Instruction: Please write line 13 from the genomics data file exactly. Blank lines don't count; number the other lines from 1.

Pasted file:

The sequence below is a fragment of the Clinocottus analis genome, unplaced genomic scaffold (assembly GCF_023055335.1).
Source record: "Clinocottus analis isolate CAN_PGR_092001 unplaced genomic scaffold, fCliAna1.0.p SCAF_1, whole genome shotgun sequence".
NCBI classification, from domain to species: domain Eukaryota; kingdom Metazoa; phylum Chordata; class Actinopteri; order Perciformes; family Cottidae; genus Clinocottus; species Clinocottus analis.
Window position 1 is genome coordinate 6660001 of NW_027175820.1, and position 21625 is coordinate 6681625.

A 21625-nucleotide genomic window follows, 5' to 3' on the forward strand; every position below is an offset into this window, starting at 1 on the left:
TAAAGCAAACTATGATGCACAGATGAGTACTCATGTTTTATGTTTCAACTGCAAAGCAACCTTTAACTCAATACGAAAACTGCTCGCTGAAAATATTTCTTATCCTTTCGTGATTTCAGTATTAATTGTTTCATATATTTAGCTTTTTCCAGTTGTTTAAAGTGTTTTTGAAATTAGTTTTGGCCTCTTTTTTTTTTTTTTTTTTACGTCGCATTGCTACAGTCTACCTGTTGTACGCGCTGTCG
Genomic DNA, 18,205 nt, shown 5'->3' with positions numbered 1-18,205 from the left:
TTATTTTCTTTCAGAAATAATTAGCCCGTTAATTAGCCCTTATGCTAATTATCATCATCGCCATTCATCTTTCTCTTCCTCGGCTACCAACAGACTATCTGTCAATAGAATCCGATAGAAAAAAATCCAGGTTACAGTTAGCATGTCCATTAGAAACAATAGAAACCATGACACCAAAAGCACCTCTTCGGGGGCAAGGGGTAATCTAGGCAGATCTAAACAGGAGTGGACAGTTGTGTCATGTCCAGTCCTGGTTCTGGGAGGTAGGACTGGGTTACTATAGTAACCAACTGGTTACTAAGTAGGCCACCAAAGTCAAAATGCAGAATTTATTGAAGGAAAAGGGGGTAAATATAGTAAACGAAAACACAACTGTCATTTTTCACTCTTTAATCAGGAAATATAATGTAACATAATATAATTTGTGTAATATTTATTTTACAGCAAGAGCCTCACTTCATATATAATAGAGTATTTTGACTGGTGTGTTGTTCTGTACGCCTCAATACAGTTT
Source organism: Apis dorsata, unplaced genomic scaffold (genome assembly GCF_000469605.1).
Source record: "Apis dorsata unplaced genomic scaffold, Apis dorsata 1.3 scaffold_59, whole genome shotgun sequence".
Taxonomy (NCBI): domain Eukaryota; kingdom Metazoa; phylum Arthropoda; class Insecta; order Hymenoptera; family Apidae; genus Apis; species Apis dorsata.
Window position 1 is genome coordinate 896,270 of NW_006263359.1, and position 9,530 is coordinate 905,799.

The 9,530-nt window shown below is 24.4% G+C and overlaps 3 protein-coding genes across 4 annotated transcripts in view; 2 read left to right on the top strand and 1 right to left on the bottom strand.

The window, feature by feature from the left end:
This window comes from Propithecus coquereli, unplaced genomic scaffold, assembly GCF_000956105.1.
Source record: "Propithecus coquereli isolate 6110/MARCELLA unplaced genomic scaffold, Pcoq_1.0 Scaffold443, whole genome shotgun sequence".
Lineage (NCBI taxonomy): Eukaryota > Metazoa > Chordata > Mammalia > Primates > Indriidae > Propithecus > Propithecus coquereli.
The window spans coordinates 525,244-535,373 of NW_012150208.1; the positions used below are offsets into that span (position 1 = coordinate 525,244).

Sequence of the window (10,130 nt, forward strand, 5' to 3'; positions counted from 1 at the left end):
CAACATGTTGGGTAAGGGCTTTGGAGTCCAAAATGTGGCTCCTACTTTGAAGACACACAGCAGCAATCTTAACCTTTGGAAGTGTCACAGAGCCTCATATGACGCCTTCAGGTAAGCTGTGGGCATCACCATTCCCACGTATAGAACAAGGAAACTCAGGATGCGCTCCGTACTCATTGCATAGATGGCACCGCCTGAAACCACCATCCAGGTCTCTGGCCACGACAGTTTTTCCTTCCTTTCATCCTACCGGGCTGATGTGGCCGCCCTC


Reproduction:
The 9,530-nt window shown below is 24.4% G+C and overlaps 3 protein-coding genes across 4 annotated transcripts in view; 2 read left to right on the top strand and 1 right to left on the bottom strand.